One of the by-products of having both your parents die before you turn forty is that it puts you acutely in touch with your own mortality. Any notion that you have your whole life in order to do things gets chucked out the window immediately. On the contrary, you realize, “life is short.” You have to embrace and live it NOW. Because you never know when you won’t have that tomorrow to do what you love, love who you love and touch other’s lives.
When my dad died about five years ago, I got very serious about writing. I naively assumed I’d write books when I married and when my fantasy husband would support me while I stayed home with babies and my computer. It suddenly dawned on me – I might not marry, I may never have the luxury of not working or the privilege and challenges of raising children. And even if I did, I’d still have to juggle my time and energy to write. So I started doing double duty – working and writing – and accustomed myself to the sacrifices that went with that.
Then when my mom died last summer, my life was irrevocably changed. No longer having the burden of her mental illness to contend with created new possibilities regarding my destiny. Suddenly, chains of worry, fear and frustration I’d worn for almost a lifetime were taken off of me, ultimately freeing my time and energy. The result: my tolerance for dysfunction went way down. While my compassion for those in need and pain remains, my soul cries for a more happy, joy-filled life. Knowing how short life is and how much of mine was eclipsed by my parents’ addictions, embracing MY life becomes a matter of urgency.
Last weekend I sat in the first of three seminars for a Gospels class I’m taking. It was quite intellectually dense, focusing on the historical and literary context of the Gospels, in addition to much analysis of the Old Testament and its role in God’s story as it moves towards the resurrection. A central theme discussed was the “restoration of the Kingdom” – the complete realignment of the universe from chaos and evil into wholeness, harmony and love.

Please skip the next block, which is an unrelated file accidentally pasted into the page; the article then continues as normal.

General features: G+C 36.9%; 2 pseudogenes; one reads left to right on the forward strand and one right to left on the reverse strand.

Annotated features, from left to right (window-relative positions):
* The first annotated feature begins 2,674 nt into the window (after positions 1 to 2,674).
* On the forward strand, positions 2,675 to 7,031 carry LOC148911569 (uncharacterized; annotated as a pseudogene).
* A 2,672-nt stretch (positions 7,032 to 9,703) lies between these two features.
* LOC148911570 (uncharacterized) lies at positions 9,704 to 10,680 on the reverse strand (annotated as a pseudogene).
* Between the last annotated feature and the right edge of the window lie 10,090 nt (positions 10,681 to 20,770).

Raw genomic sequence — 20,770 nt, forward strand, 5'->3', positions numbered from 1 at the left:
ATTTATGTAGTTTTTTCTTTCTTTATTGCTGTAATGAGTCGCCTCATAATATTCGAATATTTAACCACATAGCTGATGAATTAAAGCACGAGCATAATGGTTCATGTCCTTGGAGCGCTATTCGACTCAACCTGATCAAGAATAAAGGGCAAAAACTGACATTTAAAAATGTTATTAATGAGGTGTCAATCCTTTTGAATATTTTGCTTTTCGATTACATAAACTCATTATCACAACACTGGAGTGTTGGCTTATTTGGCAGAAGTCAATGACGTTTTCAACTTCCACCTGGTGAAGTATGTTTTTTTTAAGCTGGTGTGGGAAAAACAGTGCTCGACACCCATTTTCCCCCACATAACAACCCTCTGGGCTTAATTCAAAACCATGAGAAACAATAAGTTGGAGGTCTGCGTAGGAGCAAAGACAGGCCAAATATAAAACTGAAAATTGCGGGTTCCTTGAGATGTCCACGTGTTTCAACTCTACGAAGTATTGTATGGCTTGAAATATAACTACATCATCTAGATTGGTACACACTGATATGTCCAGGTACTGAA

Because I’m still moving towards the learning curve in this class, I can’t yet articulate and integrate these concepts into my writing and life experience. I can however state that the class left me emotionally moved, as I realized God’s story working within me. My inner kingdom is being rebuilt; restored. I am moving out of exile. Into the land of plenty. Simply having the opportunity to be in school feels like a righting of my universe; no longer part of the Diaspora. Simply the fact that I can change career course and how I spend the rest of my life shocks me as revolutionary. That I could actually do something that fills me with joy moves me to tears. This may sound so dumb but this notion of restoration is epic. On so many levels – personal, societal, spiritual, relational. It is the STORY and stories have always been where my heart finds the most excitement and peace.
Here’s to the Grace of God.